LONE PINE, Calif. - They came from throughout California, looking for a physical challenge, some scenery, fresh air and, perhaps, a touch of adventure on the rugged slopes of the eastern High Sierra.
But their carefree day trip Saturday to the top of Mount Whitney, the highest peak in the 48 contiguous states, instead became a nightmare.
Fifteen hikers, traveling in five different groups, suffered through a hellish afternoon and evening when a sudden electrical storm - described by the National Weather Service as ``extremely dangerous'' - trapped them in two separate locations and rained lightning bolts down on them.
One man, Matthew Edward Nordbrock, 26, of Huntington Beach, Calif., died.
Two others, James MacLeod, 24, of Long Beach, Calif., and Terry Nabours, 32, of Laguna Hills, Calif., required emergency resuscitation to survive.
Nabours, who was struck as he huddled with his brother-in-law under a rock outcropping, declined to discuss the incident yesterday.
MacLeod, still dazed by his experience, yesterday morning showed reporters where lightning had carved bite-sized chunks of flesh from his shoulders, back and under an arm.
He was one of 13 hikers who sought refuge from the storm in an old stone hut perched on top of the 14,500-foot peak. Instead of providing shelter, the hut's corrugated steel roof attracted a lightning bolt.
The flash of energy zapped the group of hikers with varying amounts of electricity, resulting in first- and second-degree burns for all of them, temporarily paralyzing several, knocking out MacLeod and fatally injuring Nordbrock.
Morgan Milligan, 35, and Calif Tervo, 44, hiked down the mountain to seek help Saturday night. Nordbrock, James Swift, 24, and MacLeod were later removed from the summit by helicopter. The others spent the night in the hut, awaiting a daybreak helicopter rescue.
All but Swift were treated at Southern Inyo Hospital in Lone Pine, a small town at the base of Mount Whitney, and released. Swift was released yesterday afternoon.
MacLeod said he remembered sitting against a wall of the hut, talking with the other hikers for about 30 minutes as the storm raged outside. His next memory, he said, was of his companions' faces staring down at him, asking him questions. His fellow hikers told him he had been unconscious for at least 20 minutes.
``Every article of clothing I have has holes in it, except my shoes,'' he said. ``Every muscle in my body must have contracted. I'm sore all over.''
MacLeod said doctors told him the electrical charge entered his right shoulder, where a 4-inch-diameter wound could be seen, and then caused nearly a dozen smaller wounds where it exited his body.
``It's unbelievable what it did to me,'' he said. ``It's so scary to think about how it just went right through me.''
MacLeod told reporters that he, his brother, Glen, 37,, and Tervo had driven to Lone Pine Friday night and slept in their cars at Whitney Portal, the mountain's eastern trailhead. He said they set out on the 10 1/2-mile trek to the summit at 8 a.m. in clear, hot weather. As they finished a series of 100 steep switchbacks three-quarters of the way up the mountain, the men noticed a storm brewing over distant peaks.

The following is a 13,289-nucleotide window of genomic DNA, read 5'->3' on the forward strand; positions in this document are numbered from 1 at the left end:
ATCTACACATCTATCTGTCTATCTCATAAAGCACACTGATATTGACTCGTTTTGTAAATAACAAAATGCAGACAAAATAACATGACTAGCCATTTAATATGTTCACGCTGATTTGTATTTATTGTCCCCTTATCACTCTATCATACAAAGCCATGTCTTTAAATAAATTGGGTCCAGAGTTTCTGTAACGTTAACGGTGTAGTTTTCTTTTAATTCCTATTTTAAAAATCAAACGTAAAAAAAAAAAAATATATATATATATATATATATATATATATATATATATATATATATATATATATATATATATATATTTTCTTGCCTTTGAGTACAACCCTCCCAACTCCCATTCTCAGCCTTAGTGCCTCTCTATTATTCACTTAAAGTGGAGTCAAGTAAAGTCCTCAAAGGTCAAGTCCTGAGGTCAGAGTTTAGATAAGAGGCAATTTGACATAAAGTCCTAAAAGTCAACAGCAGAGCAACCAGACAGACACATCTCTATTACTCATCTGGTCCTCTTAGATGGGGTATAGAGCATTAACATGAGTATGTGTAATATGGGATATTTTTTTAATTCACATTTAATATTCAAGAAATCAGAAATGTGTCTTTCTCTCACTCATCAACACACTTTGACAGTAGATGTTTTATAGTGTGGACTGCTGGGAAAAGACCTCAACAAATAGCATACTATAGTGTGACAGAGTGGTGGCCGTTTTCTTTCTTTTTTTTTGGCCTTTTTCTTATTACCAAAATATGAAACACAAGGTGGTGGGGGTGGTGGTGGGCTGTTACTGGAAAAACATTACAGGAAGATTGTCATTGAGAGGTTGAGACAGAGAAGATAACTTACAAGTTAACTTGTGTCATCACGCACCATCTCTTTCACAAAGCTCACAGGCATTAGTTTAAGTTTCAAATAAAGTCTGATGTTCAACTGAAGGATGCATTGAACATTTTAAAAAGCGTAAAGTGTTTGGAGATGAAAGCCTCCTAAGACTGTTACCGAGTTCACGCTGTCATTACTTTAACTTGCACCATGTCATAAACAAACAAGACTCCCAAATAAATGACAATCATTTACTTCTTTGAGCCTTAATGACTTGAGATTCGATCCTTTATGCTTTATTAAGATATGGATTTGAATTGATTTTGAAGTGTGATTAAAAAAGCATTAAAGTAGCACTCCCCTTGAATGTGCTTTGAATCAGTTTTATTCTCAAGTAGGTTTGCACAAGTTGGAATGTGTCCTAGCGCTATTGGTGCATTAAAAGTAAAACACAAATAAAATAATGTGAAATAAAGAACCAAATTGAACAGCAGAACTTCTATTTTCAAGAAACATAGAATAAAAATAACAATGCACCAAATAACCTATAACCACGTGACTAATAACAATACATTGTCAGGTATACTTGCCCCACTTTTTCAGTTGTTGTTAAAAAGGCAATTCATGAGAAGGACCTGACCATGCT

``We heard thunder at a distance, but we didn't think much of it,'' James MacLeod recalled. ``When it started raining, our first thought was to get dry. I guess we should have thought about our own well-being.''
Seeing the hut through the rain and hail, the three took refuge with the other hikers.
Edward ``E.J.'' Wueherer, 32, said the group began discussing whether the hut would be safe in a thunderstorm, shortly before the bolt scored an apparent direct hit.
``It actually seemed to be abating,'' the hiker said of the storm. ``I was figuring `Oh, it's over.' ''
Then disaster struck.
``I was sitting on the floor, my back against one of the walls,'' Wueherer said. ``All of a sudden I saw this flash, and I felt this jolt like on my funny bone, and my toe started burning.
``The next thing I knew, I was helping to untangle bodies.''
Nordbrock, who was seated in the center of the hut, was thrown several feet by the charge, and lay on the ground, Wueherer said. Several others were momentarily paralyzed.
``We knew right away what had happened, and we just started dealing with it,'' Wueherer said.
Hikers who knew how to perform cardiopulmonary resuscitation immediately began assisting MacLeod and Nordbrock. The group worked on Nordbrock for more than five hours before rescuers arrived by helicopter to take him to the hospital, where he died.
``The doctor told us they thought the lightning probably had the worst effect on Matt because he was wearing metal-rimmed glasses,'' his mother, Evelyn Nordbrock, a tax preparer in Tucson, Ariz., said yesterday.
It wasn't the first time her son had been hit by lightning, she added. More than a decade ago, he and his younger brother and two other boys were in a rowboat on a lake in Arizona's White Mountains when lightning struck during a sudden storm, she said.
``Matt was temporarily stunned but one of the other boys was pretty badly hurt. . . . That boy was wearing metal-rimmed glasses, too,'' said Nordbrock.
She said her son, a credit analyst with Jorgensen Steel in Los Angeles, often mentioned the incident to friends. Even as they sprinted for cover during the Saturday-afternoon squall, he told his companion, Swift, ``I've been hit by lightning before so I won't get struck,'' she said.